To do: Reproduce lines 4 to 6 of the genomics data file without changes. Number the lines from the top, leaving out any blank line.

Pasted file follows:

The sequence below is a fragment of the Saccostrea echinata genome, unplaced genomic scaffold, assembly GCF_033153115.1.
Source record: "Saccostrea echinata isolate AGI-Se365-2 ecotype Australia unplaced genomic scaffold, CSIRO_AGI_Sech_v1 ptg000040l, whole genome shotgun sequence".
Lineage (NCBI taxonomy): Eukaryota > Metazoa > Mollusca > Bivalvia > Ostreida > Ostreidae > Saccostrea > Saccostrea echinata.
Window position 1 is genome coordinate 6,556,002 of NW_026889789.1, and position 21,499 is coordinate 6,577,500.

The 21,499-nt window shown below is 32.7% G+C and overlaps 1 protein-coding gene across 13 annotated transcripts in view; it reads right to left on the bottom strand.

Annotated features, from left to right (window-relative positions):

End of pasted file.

Window position 1 is genome coordinate 6,556,002 of NW_026889789.1, and position 21,499 is coordinate 6,577,500.

The 21,499-nt window shown below is 32.7% G+C and overlaps 1 protein-coding gene across 13 annotated transcripts in view; it reads right to left on the bottom strand.

Annotated features, from left to right (window-relative positions):